As most already know, the black death was very deadly and it was very rare to see someone survive it, but not a lot know about the exact numbers that come along with the history of how many people survived along with how many died. There is no actual percentage you can find on the internet about the likelihood of survival, but if there was it would be very low. After the age of the plague was over, only 20 percent lived past that time period. The plague killed roughly 75 to 200 million of Europe’s population which equals 30 to 50 percent of the population, gone. Stephanie Pappas, from Scientific American, writes an article on how deadly the plague actually was and states, “In the centuries after, more than 20 percent of people lived past that age. The Black Death, caused by the Yersinia pestis bacterium, first exploded in Europe between 1347 and 1351. The estimated number of deaths ranges from 75 million to 200 million, or between 30 percent and 50 percent of Europe’s population.” This evidence gives great inside information that most people wouldn’t know about and uses other sources to prove their information is correct. Along with the great facts, the article also shows just how fatal the plague really was.
We have already discussed when the plague started, but now it’s time to tell about how it ended. The plague started to fade away during the early 1350s and eventually ended up dying completely in the mid 1350s. The disease lasted a total of three to five years, which is a very long time for this virus because of how many people it killed in such a short amount of time. The number one reason for what cause the plague to die, is winter. The winter helped kill off the main cause of the virus which were the fleas. The cold weather was too much for the fleas and a lot of them started to die off, and once the fleas are gone, no more humans or animals could be infected by the virus which lowers the chances of getting the virus. Of course they’re were still people getting infected by those who were still infected, but as time passed the disease finally wore off. There was still a disease that came from the aftermath of the plague. This disease is known as influenza. Influenza started at the end of World War l, and is still alive to this day. Although influenza was never and never will be as deadly and widespread as the Black Plague.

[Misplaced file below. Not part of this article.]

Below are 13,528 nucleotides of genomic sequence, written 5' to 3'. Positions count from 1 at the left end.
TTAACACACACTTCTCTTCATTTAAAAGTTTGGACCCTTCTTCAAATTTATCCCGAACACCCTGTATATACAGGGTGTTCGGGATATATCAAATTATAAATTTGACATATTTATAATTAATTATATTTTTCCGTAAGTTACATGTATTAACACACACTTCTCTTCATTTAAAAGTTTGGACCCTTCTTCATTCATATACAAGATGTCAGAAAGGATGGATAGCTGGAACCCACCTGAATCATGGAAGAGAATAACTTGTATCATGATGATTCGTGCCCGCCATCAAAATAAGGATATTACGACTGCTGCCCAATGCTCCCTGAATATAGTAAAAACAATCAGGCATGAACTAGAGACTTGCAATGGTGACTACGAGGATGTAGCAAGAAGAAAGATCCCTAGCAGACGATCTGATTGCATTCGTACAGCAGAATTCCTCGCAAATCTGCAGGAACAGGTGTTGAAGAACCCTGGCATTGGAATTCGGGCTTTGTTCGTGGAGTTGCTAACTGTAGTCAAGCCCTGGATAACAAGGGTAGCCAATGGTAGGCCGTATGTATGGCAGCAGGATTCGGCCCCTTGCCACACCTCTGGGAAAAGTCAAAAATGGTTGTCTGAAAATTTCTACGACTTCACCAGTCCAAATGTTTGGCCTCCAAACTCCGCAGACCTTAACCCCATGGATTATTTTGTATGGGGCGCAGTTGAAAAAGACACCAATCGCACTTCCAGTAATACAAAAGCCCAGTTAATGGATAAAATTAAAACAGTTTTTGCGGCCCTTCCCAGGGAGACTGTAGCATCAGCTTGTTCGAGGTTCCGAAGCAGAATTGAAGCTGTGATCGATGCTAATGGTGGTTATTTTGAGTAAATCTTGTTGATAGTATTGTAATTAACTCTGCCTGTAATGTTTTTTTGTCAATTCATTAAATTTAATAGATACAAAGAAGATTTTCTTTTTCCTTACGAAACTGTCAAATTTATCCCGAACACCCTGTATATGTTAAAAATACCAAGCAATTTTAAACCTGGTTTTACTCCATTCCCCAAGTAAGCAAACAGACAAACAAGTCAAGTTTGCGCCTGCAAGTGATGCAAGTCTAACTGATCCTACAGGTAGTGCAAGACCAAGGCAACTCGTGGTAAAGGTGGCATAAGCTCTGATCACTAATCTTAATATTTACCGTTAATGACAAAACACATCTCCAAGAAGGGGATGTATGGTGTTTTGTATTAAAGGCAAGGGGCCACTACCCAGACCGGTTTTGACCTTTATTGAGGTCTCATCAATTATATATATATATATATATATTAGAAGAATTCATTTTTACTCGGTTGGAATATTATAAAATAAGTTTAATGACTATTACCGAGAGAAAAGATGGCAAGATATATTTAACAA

Ultimately , one can see that the plague was one of the most deadly widespread diseases in human history, but not everyone knows about the deep and scary details that go along with this outbreak. Readers can get a glimpse of just how awful this time period actually was and hopefully realize that we should be much more thankful for the world we are living in today, because we have it much better than those innocent people who suffered from loss and pain every single day.